Chinese design retains traditional elements in such a unique way that it really can’t be mistaken for anything else. While many of the most famous elements of Chinese aesthetic are similar to its Eastern neighbours, most notably Singapore and Nepal, it was China that gave designers Feng Shui, so a huge design debt is owed to the Chinese approach to interiors. Chinese design is heavily influenced by Chinese philosophy and Chinese history; few design decisions have purely aesthetic reasons for being. From the colour use: red, gold and jade; to shapes and arrangements that focus on balance; nothing in Chinese design is ever really down to chance.
Like in China, traditional design elements remain at the forefront of Japanese design. But there’s probably no rival when it comes to incorporating these traditional elements into a modern approach with architecture and interiors. Japan’s modernism is one crafted around lightness and space. Where the modern materials of a Western city focus on heavy concrete and iron, Japan has used steel, glass and wood to retain an exquisite naturalness and grace in its design. Clutter-free, modern living designs should take Japanese design as an example.
Arabian design is an extremely popular theme for interiors at the moment, with a thousand year old history that grew straight out of the desert. Moroccan design is an inspiration because, even today, the ancient elements remain as they ever were. The traditional materials, methods and styles have survived and are still ubiquitous both in the streets of Marrakech and echoed through imitations around the world. Intricate pattern work, rustic wood and a full palette of natural colour give Moroccan design a beautiful and distinct character that is instantly recognizable and instantly appealing.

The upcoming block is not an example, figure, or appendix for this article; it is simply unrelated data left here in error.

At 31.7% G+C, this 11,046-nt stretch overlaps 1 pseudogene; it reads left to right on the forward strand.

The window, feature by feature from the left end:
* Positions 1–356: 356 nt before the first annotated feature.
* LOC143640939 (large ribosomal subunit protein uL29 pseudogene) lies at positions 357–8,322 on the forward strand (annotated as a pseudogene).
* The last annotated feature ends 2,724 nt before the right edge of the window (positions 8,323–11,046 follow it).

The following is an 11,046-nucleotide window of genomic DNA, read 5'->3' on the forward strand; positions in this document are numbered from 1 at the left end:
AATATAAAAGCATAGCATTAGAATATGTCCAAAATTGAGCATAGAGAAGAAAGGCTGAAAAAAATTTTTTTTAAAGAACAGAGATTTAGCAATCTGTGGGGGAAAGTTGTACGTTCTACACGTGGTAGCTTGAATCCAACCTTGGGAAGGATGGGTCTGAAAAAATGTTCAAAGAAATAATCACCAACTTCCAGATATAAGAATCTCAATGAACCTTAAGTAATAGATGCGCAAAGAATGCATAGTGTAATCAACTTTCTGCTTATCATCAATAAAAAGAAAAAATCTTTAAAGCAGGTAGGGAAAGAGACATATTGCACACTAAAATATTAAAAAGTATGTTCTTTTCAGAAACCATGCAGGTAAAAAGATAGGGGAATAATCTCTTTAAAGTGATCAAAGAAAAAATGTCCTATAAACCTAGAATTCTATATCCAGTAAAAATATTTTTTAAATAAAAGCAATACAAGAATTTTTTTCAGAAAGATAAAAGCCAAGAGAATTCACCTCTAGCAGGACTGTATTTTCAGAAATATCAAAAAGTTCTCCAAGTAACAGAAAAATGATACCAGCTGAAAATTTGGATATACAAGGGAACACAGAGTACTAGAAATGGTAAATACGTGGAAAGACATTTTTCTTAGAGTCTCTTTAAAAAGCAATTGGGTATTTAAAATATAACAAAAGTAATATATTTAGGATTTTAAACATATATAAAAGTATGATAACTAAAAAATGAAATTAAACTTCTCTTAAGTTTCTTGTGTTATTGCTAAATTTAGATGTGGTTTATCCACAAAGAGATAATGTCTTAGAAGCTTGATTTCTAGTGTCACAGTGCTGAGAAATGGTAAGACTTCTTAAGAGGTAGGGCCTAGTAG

Italian design is far from specific. From the iconic art of the Renaissance to the modern streets of Milan there is no single feature that makes Italian design as distinctive as it is. However, ignoring the contributions of Italy to the world of design would be a massive faux-pas. If you try to think of any notable fashion house of the present day, the chances are it’s going to be Italian: Gucci, Prada, Versace and Armani are practically household names. In simple terms, Italy is the trendsetter. The go-to nation for style tips and the godmother of cool. Any self-acclaimed interior designer needs to know of Gio Ponti if they are to have any plausible opinion on furniture design. It’s as simple as that.
A Scandinavian country will inevitably appear on any list of countries for influential design, mainly because of the culture of eloquent and efficient modernity that has almost become a cliché for that part of the world. The most likely candidate would probably be Sweden; the country that gave the world Ikea. But we’ve gone for Norway as our design pick for the very reason that its design reputation is not tainted by the showroom consumerism that is associated with Sweden’s Ikea. The history of Norwegian design is cut from timber and ice, with the same light, white-wash modernity of Sweden but an additional rural simplicity. Learning from the fresh, clean feel of a Norwegian cottage is the perfect way to give your designs a completely natural look. The simple, solid materials are complemented effortlessly by the soft, natural furnishings. The touch of arctic frost is what gives Norwegian design the opportunity for the cosy contrast; cold on the outside, snug on the inside